Sreedharan’s Hyderabad Metro comments stir controversy

September 23rd, 2008 - 2:46 pm ICT by IANS  

Hyderabad, Sep 23 (IANS) Delhi Metro Rail Corporation (DMRC) managing director E. Sreedharan calling the Hyderabad Metro Rail project a “scandal” in the making has caused embarrassment to the Andhra Pradesh government and has triggered upheaval in political circles.Stung by Sreedharan’s charges in a letter to Planning Commission Deputy Chairman Montek Singh Ahluwalia, the Congress government has sought an unconditional apology, failing which it threatened to sue him.

Sreedharan’s letter, in which he expressed reservations over the way government awarded contract to Maytas-led consortium, is likely to provide ammunition to the opposition’s attack on the government as they gear up for next year’s elections.

The main opposition Telugu Desam Party (TDP), which announced a two-month long state-wide campaign from Oct 2 against corruption in the government, alleged that Chief Minister Y.S. Rajasekhara Reddy himself was involved in this “scam”.

Sreedharan’s objection to the way the government allowing private consortium to commercially exploit prime land has also brought into focus the sensitive issue of land.

Sreedharan, who served as a consultant for Hyderabad Metro project, remarked that making “available 296 acres of prime land to BOT (build, operate and transfer) developer for commercial exploitation was like selling the family silver”. He also felt that the land concession could lead to a “big political scandal some time later”.

“It is apparent the BOT operator has a hidden agenda which appears to be to extend the metro network to a large tract of his private land holdings so as to reap a windfall profit of four to five times the land price.”

The opposition parties, including Praja Rajyam floated recently by Telugu superstar Chiranjeevi, were targeting the Congress government for selling government land to private companies in the name of mobilising resources.

Sreedharan’s letter surfaced four days after the state government signed a concession agreement with Maytas-led consortium, which was awarded the contract to build the ultra modern rail system at an estimated cost of Rs.121.32 billion on a BOT basis in public private partnership (PPP) mode.

The BOT developer agreed to pay Rs.303.11 billion to the state government over the concession period of 35 years, which could be further extended by another 25 years.

“Mr.Sreedharan should tender an unconditional apology. Otherwise, we will take the legal course and file a defamation case against him,” said C.V.S.K. Sarma, the municipal administration and urban development secretary. Sarma, who is also the chairman of the Hyderabad Metro , was addressing a news conference Monday evening.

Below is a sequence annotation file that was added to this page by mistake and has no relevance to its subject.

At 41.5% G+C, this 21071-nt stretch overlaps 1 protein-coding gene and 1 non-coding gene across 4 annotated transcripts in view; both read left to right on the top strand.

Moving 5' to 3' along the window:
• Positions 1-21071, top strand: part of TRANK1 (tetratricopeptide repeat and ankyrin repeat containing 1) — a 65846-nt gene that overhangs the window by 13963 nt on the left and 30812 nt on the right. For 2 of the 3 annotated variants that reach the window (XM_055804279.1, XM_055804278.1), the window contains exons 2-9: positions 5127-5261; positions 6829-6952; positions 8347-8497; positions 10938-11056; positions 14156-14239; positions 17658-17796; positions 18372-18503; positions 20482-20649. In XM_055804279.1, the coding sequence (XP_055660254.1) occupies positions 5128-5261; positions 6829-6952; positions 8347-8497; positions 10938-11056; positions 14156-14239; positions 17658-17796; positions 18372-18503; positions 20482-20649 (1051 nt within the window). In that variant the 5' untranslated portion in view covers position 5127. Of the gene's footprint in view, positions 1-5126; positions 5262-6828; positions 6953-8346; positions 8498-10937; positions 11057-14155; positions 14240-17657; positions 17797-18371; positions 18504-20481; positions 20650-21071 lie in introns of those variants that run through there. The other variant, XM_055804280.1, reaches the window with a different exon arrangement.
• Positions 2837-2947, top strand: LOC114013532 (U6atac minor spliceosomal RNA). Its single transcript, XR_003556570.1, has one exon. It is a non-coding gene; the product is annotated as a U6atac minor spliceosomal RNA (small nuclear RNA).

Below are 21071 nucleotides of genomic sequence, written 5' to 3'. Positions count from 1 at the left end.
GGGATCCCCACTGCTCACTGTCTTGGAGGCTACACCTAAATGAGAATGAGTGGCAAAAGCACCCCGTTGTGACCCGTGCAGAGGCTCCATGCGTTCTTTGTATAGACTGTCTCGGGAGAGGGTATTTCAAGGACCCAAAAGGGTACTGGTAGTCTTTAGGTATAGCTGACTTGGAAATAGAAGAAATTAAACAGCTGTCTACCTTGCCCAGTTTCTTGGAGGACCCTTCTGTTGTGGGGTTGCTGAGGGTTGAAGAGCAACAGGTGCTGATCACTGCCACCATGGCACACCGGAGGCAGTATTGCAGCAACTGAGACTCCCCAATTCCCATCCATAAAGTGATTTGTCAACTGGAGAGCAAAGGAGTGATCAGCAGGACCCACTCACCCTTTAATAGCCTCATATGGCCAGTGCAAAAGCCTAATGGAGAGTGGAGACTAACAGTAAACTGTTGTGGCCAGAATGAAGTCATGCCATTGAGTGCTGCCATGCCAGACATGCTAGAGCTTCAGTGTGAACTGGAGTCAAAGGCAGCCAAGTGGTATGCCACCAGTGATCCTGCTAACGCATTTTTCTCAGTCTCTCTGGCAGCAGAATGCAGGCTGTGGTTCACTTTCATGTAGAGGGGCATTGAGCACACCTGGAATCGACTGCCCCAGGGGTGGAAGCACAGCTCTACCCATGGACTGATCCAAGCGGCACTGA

Sarma said Sreedharan’s comments had brought a bad name to the government and the project.

“The project is being done in a transparent manner and at every stage DMRC as prime consultant, has been fully participating, giving its advice in preparation of reports, tenders and bids. Not a single time did they raise any objection or doubt,” he said.

Sarma said the government had saved Rs.100 billion as the DMRC had estimated that the grant could be as much if prime land exploitation was not permitted.

Though DMRC issued a denial late Monday, the state government was not satisfied as the text of Sreedharan’s letter was already carried in a section of media.

“We would like to clarify that the DMRC neither smelt a scam in the way that the BOT contract was awarded for the Hyderabad Metro nor did E. Sreedharan, MD of DMRC say that the BOT model would backfire,” the Delhi Metro said in a statement.

“Sreedharan had, however, pointed out that Hyderabad’s success in BOT model should not be cited as an argument for changing the policy of the government for funding metro projects in the country,” it said.

The consortium with Navabharat Ventures, Ital Thai and IL&FS as other partners refused to seek any grant from the government of India though the latter sanctioned Rs.23.63 billion or 20 percent of the project cost under Viability Gap Funding (VGF) scheme.

Expressing his concerns over the private sector’s direct involvement in building the metro rail, the DMRC’s MD cautioned that BOT mode could backfire.

“World-wide the experience has been that no metro project has succeeded so far on BOT basis. …Our sole example of Mumbai Metro-I has not given us the required confidence in the BOT route,” said the DMRC chief.

“The example of Hyderabad Metro is quite misleading as the negative viability gap funding has resulted solely on account of 296 acres of prime land being made available to the BOT operator for commercial exploitation.”

Expressing doubts about BOT projects for being “expensive in long run”, he said the “main beneficiary” in such projects would be the private party.

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